Politico: Treasury denies Exxon waiver from Russian sanctions
The Trump administration said Friday that it would not grant a waiver from Russian sanctions to Exxon Mobil or any other energy companies, according to Politico.
The Treasury Department announcement follows reports that Exxon had been seeking such a waiver to drill in the Black Sea. It comes as the FBI and congressional intelligence committees investigate Russian hacking aimed at disrupting the last election and potential contact with members of President Donald Trump's campaign, Politico reported.
Exxon had a partnership with Russia's state-owned Rosneft dating back to 2011 that started to yield oil just before the Obama administration set the sanctions in 2014 following Russia's invasion of Ukraine. Former Exxon CEO Rex Tillerson now heads the State Department, but had promised to step aside from decisions involving his previous employer.
The company had sought waivers since 2015 and received permission to maintain a small office in Russia to ensure it did not lose drilling rights under the partnership. Current and former officials at the State Department had said it was unclear whether the oil major was still pushing to expand its activities there.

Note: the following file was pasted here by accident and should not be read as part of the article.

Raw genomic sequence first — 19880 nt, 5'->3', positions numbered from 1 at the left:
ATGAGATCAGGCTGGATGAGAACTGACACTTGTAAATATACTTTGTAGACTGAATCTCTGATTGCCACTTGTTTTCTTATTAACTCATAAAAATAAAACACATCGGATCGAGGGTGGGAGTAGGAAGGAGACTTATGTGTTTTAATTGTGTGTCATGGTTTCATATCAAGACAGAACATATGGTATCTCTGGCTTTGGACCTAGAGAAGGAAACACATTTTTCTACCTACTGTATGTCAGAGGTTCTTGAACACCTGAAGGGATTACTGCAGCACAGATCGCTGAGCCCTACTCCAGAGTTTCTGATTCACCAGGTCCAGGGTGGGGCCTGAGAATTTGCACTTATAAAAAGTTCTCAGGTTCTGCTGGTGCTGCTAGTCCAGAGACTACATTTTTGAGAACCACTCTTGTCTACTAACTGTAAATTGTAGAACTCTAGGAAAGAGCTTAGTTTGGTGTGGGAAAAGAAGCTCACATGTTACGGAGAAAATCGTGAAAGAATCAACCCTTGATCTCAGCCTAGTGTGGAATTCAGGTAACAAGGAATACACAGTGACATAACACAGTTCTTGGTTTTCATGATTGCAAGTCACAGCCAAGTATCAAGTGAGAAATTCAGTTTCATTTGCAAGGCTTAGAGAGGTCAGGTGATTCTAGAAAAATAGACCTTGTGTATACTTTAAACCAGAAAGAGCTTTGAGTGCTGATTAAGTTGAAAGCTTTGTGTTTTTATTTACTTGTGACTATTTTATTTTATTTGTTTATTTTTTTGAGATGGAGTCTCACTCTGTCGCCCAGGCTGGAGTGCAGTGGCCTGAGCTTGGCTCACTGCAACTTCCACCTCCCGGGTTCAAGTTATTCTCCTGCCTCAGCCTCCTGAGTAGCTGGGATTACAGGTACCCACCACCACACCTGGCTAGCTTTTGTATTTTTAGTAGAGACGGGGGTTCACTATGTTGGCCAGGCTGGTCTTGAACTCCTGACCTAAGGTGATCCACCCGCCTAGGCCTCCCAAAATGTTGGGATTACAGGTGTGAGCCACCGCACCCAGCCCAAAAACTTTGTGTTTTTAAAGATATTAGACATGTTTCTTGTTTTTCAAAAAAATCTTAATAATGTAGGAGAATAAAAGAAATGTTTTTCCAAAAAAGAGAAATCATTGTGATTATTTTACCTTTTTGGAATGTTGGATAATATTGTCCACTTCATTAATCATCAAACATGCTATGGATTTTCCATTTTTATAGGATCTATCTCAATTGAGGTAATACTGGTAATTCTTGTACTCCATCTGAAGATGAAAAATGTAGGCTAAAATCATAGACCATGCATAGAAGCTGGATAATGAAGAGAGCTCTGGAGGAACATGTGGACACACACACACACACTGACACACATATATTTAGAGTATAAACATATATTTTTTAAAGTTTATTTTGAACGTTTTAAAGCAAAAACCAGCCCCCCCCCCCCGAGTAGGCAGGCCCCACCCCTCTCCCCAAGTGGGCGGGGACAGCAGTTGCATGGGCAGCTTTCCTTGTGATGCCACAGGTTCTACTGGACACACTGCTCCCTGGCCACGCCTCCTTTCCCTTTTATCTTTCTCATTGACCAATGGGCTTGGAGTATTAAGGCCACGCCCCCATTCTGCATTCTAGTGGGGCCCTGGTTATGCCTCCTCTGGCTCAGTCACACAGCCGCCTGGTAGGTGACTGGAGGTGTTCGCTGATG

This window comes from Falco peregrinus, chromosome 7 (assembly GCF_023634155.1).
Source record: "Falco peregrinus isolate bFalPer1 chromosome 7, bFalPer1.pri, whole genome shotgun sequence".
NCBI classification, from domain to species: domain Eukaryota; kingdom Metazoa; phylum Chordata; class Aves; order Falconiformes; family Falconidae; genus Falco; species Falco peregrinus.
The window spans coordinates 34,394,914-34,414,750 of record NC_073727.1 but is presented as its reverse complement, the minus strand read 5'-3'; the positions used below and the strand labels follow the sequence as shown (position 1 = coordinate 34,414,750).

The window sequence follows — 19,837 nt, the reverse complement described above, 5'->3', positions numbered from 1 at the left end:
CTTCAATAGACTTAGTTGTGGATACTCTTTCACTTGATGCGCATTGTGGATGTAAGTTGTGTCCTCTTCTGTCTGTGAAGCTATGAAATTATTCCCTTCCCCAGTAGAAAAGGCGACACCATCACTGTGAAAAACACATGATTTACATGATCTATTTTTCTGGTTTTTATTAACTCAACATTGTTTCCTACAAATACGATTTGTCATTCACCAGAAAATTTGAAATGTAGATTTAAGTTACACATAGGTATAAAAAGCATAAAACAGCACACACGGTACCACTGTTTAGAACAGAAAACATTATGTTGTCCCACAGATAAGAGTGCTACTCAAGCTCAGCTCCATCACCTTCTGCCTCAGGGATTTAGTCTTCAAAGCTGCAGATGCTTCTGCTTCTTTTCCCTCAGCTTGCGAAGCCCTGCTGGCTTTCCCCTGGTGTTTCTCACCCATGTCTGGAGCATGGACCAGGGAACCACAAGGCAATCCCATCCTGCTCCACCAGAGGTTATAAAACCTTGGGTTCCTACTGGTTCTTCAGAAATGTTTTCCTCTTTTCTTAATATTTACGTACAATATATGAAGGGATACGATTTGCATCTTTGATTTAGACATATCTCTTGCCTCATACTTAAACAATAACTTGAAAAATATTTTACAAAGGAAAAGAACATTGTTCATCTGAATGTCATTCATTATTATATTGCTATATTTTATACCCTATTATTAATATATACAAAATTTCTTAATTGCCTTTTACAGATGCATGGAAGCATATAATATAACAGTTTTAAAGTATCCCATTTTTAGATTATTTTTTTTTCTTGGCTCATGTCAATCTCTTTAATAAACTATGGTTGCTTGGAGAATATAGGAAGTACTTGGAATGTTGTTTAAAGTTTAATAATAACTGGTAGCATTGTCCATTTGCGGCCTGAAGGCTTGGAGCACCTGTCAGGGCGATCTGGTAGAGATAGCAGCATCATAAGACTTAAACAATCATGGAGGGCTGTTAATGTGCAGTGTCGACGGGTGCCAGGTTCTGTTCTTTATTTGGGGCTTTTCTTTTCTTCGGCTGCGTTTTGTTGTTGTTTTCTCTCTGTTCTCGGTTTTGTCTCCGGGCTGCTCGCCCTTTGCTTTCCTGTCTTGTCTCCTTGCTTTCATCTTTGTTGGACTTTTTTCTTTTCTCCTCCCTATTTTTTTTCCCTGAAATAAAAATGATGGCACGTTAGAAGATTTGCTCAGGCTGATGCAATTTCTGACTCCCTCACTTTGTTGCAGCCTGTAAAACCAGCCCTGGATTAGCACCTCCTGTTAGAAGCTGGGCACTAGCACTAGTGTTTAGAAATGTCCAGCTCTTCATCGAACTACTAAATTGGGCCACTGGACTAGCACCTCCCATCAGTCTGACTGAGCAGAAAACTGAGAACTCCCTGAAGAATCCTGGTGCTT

Read alsoReuters: Exxon will not say if it is seeking waiver from Russia sanctions"In consultation with President Donald J. Trump, the Treasury Department will not be issuing waivers to U.S. companies, including Exxon, authorizing drilling prohibited by current Russian sanctions," Treasury Secretary Steven Mnuchin said in the one-sentence press release Friday.
Pursuing the waiver would have been politically sensitive and possibly have had more potential cons for Exxon and the Trump administration than pros, said Jim Krane, fellow in energy geopolitics at Rice University's Baker Institute.
"There seems to be very little upside to singling out Exxon Mobil and Russia for special treatment," Kramer said. "It would give Russia political and commercial leverage over one of America's biggest and most politically connected companies, which implies heightened Russian influence in the Trump administration. A Trump administration approval of a waiver would thus reek of conflict of interest."
While Tillerson has recused himself from matters involving Exxon, the State Department along with the Treasury Department would be responsible for granting any waiver for the energy company to operate in Russia while sanctions are in place.